Find out what homeschooling is really like! This series of interviews with homeschooling Moms dishes the dirt on homeschooling!
1. Tell me a little about how and who you homeschool. How long have you been homeschooling?
I have two boys, ages 8 and 5. My older son was in a Montessori preschool through kindergarten, and my younger son went to the same preschool for one year. My husband and I loved the style of education - mostly the freedom to explore, and the acceptance of each child for who and where he is. We couldn't imagine going from that style to public (government-run) education. This is our 3rd year homeschooling, and the 2nd with both boys home.
2. How has your homeschooling approach changed since you began? What is working for you now?
When we were preparing to begin our homeschooling journey, I read everything I could get my hands on. I liked the idea of unit studies. I had ideas in my head of what we "had" to do (mostly reading and math), and very quickly realized that what worked best for us was to relax and let our kids be the guides.
In some ways, what we do could be considered a relaxed version of unit studies. When the kids show an interest in something, we just find as many ways as we can to explore that topic - they let us know when they've had enough, or when they want more. My younger son loves workbooks, and asks to do them. He likes routine and structure, and functions better when there is predictablity to his day; whereas my older son prefers to float freely through his days.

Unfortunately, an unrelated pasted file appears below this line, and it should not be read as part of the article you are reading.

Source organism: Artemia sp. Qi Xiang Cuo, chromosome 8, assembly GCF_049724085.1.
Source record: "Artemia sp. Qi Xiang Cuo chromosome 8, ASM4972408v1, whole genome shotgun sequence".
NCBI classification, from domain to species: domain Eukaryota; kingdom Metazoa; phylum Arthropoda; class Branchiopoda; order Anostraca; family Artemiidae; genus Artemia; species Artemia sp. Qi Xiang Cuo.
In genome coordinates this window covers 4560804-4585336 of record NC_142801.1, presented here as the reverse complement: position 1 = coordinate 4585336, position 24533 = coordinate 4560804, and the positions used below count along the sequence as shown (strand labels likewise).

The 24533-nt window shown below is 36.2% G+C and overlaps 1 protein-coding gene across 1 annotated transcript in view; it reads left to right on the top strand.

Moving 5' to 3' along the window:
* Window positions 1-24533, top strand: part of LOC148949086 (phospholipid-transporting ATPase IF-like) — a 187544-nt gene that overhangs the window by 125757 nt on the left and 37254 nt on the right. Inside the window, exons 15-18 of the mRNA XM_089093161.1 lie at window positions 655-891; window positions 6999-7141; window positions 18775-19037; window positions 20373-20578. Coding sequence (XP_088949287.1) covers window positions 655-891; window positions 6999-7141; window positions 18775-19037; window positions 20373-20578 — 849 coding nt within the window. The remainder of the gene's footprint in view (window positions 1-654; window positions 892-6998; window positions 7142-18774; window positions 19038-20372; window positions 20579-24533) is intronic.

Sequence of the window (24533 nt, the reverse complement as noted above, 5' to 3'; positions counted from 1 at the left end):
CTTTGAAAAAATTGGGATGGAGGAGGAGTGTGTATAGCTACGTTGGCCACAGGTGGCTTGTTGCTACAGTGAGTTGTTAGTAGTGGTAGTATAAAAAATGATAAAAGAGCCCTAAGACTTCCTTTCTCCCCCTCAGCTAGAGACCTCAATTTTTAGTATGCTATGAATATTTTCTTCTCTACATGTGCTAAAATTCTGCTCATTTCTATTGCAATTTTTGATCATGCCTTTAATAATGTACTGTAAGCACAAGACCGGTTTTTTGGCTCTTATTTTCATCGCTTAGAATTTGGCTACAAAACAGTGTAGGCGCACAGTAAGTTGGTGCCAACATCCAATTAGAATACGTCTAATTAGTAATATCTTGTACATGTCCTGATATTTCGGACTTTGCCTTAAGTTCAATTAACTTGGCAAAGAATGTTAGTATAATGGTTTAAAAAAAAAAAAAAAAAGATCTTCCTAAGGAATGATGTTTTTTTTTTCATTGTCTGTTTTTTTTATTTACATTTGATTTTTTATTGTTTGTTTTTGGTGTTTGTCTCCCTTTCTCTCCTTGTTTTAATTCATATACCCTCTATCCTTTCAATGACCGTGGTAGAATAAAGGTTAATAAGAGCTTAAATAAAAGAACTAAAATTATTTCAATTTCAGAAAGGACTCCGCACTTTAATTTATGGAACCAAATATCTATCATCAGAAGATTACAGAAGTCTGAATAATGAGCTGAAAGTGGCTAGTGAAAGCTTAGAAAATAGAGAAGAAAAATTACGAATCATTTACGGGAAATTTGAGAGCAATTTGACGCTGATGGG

My goal for this year is to meet both of their needs, and let them learn in a way that is comfortable for each of them. So far, I think it's going well (for now ... who knows what the next season will bring?).
3. As a homeschooling mom, what is your biggest surprise about homeschooling? Is there an unexpected benefit or drawback in it?
The biggest surprise about homeschooling probably shouldn't have been a surprise to me, but it was. Many people in my circle (friends and family) can not understand the desire to homeschool, nor can they grasp what we do. I used to try to explain that we do, but it is such a foreign concept to them that they don't seem to get it. I was surprised to learn just how deeply ingriained the belief in traditional schooling is, and how difficult it would be for many people to see other possibilities. I've given up trying for understanding. I'm okay with just acceptance.
4. What is homeschooling REALLY like?
Homeschooling is like most other things in life - there are days when everything goes so well, and I feel like we are all in sync.
There are other days when I can't wait to go to bed. Most days are somewhere in between. I think my kids have taught me two major life lessons. When my older son was born, I learned that in order to be sane, happy and at peace, I had to learn to surrender ... meaning, I couldn't try to "steer" our lives. The second lesson came with homeschooling ... FLEXIBILITY!! What works today, may not work tomorrow. I have to be willing and able to go with the flow to make everyone's lives work well together. Some days, it's more challenging than others, but in the end, it's such a huge lesson and a huge gift.
5. What would your absolutely perfect homeschooling day look like.